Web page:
In her inaugural address to the new council Monday, Mayor Heather Jackson sent a clear message she is ready to embrace change at city hall.
A priority is the implementation of a communication plan, which would include a communication officer working out of the clerk’s department. Speaking to the Times-Journal, Jackson stressed this would not be a new hire.
“It’s certainly not a new position,” advised Jackson. “Wendell (CAO Wendell Graves) and I have been talking about how we can make this happen without adding to the staff. We’ve got somebody now who does most of those functions but it’s not in anybody’s job description.”
Look for the manner in which council conducts business during its regular meetings to come under review in the new year.
“In the weeks ahead we will be undertaking a review of our current committee structure that has seven separate committees, each chaired by a member of council,” the mayor pointed out in her address.
“A restructured committee system will allow for greater dialogue and transparency as well as remove any silos that are currently in place.”
And, it’s time to work in cooperative fashion with neighbouring municipalities for the common good, suggested Jackson.
“The city, Central Elgin, Southwold and all of our partner municipalities in the county will continue to meet regularly,” the mayor promised, “and maintain open and frank dialogue about joint projects that include sports fields, development of the eastside area, health recruitment, tourism and economic development and Ontario Works, to name just a few.”
She pointed to the new home of Elgin-St. Thomas Public Health as an example of the existing “excellent working relationship between us.”
While acknowledging the contributions of the departing aldermen, Jackson is obviously looking to work with a council where consensus is an attainable goal.
“I am energized and ready to take on the new opportunities in front of us. I know that council is with me. I will ensure the strategic plan of our community continues to unfold.”
This upbeat persona will be put to the test early in the new year when construction of a new home for the city’s police service appears again on the agenda.
NOT A PROBLEM
The mayor made reference to “the majority of new faces around the horseshoe” in Monday’s inaugural address.
An historic changing of the guard that results in a half-dozen new personalities charged with representing the interests of city ratepayers.
Could such a major change in the lineup have a negative impact on the flow of city business in the early going of this term?
Shouldn’t do, advise a pair individuals well versed in municipal politics.
“I think, in theory, that kind of renewal is necessary,” notes Matt Farrell, political science professor at Fanshawe College in London.
“The city has its own administration that will function no matter what. Every municipality has that kind of permanent staff.
“Council is the counter-balance to that,” Farrell continues. “The representatives of the thinking of the people at the current time. Between the two of them you’ve got the people’s appetite represented by the city council and the knowledge and expertise embodied in the people who work for the municipality. And that is where the business of the city gets done.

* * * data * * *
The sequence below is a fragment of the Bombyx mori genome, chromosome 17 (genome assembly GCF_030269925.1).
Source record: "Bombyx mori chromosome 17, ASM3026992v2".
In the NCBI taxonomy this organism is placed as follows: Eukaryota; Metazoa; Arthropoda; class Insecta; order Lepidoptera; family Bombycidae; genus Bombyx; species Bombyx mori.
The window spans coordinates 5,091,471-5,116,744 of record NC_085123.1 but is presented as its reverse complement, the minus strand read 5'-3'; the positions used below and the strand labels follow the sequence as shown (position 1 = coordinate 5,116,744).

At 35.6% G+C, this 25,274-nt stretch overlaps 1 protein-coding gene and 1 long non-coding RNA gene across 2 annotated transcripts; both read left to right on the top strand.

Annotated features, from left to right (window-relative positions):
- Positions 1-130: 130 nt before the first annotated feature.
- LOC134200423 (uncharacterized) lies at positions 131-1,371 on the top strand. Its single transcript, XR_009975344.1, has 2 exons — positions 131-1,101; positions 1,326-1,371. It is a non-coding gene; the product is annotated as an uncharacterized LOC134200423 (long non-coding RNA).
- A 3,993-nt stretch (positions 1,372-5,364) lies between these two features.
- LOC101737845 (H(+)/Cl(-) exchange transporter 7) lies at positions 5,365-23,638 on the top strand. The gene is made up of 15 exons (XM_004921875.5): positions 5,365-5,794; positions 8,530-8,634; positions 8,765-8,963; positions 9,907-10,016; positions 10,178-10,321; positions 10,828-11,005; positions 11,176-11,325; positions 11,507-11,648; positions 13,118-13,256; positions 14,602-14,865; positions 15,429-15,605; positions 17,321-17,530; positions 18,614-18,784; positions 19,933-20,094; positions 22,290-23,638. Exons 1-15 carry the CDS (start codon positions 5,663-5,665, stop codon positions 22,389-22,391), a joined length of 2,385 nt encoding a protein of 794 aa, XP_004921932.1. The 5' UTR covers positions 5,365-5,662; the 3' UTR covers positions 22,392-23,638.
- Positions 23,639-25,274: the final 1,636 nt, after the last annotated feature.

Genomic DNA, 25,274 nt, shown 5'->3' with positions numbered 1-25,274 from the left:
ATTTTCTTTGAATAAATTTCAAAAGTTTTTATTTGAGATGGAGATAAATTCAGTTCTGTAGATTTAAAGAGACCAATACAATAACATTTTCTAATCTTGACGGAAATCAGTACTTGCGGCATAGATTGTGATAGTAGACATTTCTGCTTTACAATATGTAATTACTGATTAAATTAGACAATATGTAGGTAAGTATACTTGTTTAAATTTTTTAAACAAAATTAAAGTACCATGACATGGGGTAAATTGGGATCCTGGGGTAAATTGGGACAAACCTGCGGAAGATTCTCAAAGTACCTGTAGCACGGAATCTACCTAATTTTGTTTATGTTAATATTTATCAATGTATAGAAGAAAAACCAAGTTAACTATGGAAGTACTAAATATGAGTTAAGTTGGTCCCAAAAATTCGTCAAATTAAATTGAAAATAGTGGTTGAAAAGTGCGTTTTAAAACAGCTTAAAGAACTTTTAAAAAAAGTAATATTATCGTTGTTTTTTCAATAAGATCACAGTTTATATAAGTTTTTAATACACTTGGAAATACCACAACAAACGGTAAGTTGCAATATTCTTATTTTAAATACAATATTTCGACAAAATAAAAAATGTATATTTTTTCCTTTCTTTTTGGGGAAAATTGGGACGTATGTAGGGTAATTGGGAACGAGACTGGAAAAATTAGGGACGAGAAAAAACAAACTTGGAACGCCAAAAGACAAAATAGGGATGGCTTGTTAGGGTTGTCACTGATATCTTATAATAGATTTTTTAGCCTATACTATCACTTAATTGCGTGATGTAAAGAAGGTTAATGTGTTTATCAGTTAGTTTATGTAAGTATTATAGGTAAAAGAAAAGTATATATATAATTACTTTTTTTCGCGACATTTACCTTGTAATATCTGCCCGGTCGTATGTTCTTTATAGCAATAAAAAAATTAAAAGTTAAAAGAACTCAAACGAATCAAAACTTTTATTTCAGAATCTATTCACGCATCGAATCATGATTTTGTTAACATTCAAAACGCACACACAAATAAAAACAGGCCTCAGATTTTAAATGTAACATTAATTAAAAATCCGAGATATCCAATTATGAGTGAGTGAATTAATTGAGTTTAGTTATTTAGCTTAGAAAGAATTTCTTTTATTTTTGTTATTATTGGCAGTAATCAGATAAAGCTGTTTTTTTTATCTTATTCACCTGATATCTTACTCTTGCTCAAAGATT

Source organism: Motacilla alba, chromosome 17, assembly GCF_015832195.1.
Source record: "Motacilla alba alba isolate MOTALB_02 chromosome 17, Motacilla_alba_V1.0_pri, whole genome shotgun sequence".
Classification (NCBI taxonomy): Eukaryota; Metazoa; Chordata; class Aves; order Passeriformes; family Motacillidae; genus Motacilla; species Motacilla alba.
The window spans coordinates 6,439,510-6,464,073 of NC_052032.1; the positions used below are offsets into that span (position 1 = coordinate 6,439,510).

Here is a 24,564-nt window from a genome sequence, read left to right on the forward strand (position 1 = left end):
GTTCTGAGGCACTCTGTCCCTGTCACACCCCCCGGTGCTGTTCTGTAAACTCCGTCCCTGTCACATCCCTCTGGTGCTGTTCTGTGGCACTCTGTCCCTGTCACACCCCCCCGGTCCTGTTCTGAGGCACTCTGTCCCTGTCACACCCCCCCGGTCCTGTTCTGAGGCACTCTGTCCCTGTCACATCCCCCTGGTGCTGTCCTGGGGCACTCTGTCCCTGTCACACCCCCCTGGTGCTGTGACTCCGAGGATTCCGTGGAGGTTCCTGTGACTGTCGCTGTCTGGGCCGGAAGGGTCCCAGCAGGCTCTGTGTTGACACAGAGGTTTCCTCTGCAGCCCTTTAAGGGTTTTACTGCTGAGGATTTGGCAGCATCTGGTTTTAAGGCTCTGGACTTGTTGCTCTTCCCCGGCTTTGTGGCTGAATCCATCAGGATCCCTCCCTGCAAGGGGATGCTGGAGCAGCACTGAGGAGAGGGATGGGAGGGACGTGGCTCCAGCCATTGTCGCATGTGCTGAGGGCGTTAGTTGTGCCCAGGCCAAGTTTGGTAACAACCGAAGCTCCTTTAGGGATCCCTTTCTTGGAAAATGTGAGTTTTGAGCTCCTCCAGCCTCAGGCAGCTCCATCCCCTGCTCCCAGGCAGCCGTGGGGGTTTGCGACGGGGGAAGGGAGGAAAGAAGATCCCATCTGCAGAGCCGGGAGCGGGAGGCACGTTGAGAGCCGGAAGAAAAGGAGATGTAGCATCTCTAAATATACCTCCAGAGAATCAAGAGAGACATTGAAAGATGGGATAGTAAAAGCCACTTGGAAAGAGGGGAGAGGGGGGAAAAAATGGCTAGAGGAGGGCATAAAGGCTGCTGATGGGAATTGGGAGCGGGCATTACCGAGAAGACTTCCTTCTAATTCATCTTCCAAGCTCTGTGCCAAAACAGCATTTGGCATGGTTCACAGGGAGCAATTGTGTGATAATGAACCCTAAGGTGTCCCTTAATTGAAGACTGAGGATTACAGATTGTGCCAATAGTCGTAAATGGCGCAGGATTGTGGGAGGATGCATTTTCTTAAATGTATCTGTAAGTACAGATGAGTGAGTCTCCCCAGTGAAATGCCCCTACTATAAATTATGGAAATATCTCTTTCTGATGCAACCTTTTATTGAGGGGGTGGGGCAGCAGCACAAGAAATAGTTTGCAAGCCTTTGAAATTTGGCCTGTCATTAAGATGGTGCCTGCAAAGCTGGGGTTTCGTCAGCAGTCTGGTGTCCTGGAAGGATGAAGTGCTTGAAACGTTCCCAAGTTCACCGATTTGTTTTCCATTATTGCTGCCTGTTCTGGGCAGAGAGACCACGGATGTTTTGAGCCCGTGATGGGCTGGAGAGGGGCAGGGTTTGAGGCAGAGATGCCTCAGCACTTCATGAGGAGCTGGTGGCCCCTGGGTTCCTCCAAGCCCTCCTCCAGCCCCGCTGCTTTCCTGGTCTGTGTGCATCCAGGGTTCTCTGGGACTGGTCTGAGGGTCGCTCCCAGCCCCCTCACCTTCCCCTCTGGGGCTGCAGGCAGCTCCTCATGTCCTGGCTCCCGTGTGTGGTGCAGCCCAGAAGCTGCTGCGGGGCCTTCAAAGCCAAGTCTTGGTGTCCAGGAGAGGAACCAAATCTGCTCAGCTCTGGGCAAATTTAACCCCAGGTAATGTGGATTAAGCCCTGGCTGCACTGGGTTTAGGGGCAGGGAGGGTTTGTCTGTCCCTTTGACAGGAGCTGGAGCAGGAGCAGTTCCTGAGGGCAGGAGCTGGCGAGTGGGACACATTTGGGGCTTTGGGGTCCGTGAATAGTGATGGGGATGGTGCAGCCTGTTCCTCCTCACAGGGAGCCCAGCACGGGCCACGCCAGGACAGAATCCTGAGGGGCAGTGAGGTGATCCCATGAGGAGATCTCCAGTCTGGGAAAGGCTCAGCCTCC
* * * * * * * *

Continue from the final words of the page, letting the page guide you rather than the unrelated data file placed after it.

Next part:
“The city staffers who know what can be done and how to do it and the representatives of the people who bring with them a new list of priorities every four years.”
Author and municipal consultant George Cuff agrees.
“I would take an optimistic approach and say it’s an opportunity to strike a new chord to determine where the city wants to be over the next five or 10 years.
“Every council is a new council,” adds Cuff, “so this notion of coming on as an incumbent as though that gives you a leg up or some advantage, I think, is vastly over-rated. My argument is everyone gets started off on the same page. You get a proper orientation and you will all be off to the same race.”
And that is the key, argues Cuff, a decent orientation as to what it means to be on council.
“I’m not convinced those are done very well. After every election there should be a good orientation for the new members of council. ”
Cuff offers an advisory on the working relationship between staff and a new council.
“The problem is, councils get elected and then staff often draw them to being staff by trying to give them too much information on what staff does. I would argue that is the exact wrong starting point.
“We elect council and we hire staff. Unfortunately you get some councillors who think they were elected to manage. The role of a council is to provide leadership and direction and determine priorities and resolve conflict.”
As an aside, Cuff led an orientation session with an incoming council some time back in St. Thomas. His books and articles, many of which appear in Municipal World, are well worth digesting.
POINT TO PONDER
With all the platform issues touted by the incoming council — jobs and employment, infrastructure, fiscal
management and a new skatepark for the city, to list but a few — what is the first request for motion to be
introduced Monday by newcomers Joan Rymal, Linda Stevenson and Mark Tinlin?
A move to drop alderman in favour of councillor.
And this will benefit St. Thomas ratepayers in what fashion?
QUOTE OF THE WEEK
“The purpose of municipal government is to make the decisions that will benefit the long-term vision of our community, not simply make short, quick fixes. We are entrusted to represent the needs and interests of all our constituents, not just the personal interests of a few.”
Mayor Heather Jackson in her inaugural address to city council this past Monday.
City Scope appears Saturday in the Times-Journal. Questions and comments may be emailed to email@example.com.